2. Firms are taking on excess debt to buy back shares: While debt-fueled buybacks certainly occur and would be considered imprudent in most cases, this does not appear to be a widespread issue. Figure 4 shows current debt/asset ratios are well below levels from the previous two decades, indicating firm leverage has actually decreased over the time period that buybacks increased. The critique is likely brought on by the fact that the total dollar amount of corporate debt has continued to reach new records during this expansion.
In summary, share buyback levels may be having some impact on firms’ ability to invest in growth projects, though it is difficult to say for sure. With software and R&D becoming more prominent parts of expenditures, we may need to rethink how we look at capital investment. Additionally, buybacks do not appear to be destroying balance sheets. In fact, debt levels are lower now than they were in the 1990s.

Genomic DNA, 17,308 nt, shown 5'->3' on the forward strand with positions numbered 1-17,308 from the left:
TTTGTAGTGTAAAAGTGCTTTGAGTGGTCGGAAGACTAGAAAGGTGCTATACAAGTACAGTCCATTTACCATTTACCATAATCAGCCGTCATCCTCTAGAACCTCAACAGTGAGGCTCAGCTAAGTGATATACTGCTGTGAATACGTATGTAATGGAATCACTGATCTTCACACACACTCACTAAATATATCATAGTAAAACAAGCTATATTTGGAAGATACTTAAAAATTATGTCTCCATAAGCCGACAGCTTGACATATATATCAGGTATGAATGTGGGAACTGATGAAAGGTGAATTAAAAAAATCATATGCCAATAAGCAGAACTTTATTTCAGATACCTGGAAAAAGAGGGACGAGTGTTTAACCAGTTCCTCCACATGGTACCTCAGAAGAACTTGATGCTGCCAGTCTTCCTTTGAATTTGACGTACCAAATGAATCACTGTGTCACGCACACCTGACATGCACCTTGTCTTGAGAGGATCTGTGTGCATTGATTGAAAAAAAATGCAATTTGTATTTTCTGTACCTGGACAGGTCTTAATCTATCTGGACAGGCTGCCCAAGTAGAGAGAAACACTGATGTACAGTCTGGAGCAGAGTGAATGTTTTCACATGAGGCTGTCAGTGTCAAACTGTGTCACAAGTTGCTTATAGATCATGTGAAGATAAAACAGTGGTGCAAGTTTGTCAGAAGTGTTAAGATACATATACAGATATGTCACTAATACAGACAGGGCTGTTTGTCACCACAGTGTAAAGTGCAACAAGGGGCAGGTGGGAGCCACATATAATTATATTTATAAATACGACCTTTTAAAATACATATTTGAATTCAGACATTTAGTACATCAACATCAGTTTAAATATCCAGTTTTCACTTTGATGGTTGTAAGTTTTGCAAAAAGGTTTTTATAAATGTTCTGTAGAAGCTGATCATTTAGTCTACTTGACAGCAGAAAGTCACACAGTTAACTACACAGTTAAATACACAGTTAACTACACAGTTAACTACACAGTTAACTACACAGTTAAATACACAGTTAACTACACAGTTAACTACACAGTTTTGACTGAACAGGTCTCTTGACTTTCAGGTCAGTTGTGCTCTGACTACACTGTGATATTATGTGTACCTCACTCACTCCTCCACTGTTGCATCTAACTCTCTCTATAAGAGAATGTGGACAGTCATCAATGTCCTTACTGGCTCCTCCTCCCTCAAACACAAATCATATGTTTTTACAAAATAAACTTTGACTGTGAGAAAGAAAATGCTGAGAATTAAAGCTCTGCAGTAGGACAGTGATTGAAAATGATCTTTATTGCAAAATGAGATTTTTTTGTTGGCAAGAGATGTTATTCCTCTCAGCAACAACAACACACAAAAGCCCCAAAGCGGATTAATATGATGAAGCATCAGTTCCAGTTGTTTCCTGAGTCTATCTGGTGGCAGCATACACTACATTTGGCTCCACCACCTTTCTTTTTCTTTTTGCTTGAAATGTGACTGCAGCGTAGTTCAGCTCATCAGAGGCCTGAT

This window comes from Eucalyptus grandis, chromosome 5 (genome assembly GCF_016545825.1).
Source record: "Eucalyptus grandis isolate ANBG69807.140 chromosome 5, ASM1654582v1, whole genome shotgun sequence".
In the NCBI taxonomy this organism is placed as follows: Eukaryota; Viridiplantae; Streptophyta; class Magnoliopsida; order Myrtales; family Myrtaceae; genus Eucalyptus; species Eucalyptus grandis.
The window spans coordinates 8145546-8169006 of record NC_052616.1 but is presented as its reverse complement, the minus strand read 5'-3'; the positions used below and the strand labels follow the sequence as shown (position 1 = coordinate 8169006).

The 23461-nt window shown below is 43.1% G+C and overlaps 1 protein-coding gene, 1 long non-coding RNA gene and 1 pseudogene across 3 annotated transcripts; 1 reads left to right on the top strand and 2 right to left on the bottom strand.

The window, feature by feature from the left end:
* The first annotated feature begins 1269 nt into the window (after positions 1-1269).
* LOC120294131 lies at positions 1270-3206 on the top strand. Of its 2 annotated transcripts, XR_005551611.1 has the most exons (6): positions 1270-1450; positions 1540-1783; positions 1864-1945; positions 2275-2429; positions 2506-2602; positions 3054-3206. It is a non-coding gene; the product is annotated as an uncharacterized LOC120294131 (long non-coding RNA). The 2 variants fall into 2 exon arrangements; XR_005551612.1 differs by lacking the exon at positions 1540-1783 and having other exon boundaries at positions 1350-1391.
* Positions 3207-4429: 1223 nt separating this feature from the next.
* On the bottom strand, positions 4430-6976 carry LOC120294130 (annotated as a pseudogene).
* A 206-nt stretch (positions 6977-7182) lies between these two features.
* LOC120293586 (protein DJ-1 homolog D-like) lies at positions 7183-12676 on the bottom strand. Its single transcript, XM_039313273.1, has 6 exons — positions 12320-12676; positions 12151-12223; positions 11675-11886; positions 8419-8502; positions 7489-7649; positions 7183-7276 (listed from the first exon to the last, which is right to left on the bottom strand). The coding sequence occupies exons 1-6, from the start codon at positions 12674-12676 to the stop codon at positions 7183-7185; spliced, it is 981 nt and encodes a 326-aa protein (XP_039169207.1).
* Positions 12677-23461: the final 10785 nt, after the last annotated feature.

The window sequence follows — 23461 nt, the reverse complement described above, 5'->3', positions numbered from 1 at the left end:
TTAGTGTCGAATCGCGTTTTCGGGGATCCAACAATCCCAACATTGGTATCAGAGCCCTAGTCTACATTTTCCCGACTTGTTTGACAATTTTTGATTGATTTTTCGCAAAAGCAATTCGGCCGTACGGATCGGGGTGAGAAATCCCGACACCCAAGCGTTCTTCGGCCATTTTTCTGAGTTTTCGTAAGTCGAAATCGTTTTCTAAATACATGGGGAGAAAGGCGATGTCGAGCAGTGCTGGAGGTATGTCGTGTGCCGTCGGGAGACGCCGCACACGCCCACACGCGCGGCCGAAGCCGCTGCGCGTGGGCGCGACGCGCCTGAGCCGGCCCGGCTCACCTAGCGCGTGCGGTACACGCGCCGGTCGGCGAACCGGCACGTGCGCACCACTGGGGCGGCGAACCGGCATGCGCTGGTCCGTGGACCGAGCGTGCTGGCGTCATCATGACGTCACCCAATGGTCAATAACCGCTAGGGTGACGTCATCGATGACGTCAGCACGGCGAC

Buybacks erode the landscape for retail investors
For investors, the result of extended buyback activity is the de-equitization of public markets. As Figure 5 shows, share retirements (which include both buybacks and shares retired via mergers & acquisitions) have consistently outpaced new share issuance since 1996. This has resulted in $6.5 trillion of market cap being taken out of the U.S. public equity markets over the past 22 years.
The upward trend in share repurchases has coincided with a broad decline in the count of public companies in the United States. The number of firms listed on an exchange in the U.S. peaked at more than 8,000 in 1996. By the end of 2018, that number had been nearly halved to about 4,400.³ This can be attributed to myriad factors, including the abundance of private capital, the regulatory and disclosure benefits of remaining private, and the fact that smaller start-ups are less profitable than they used to be.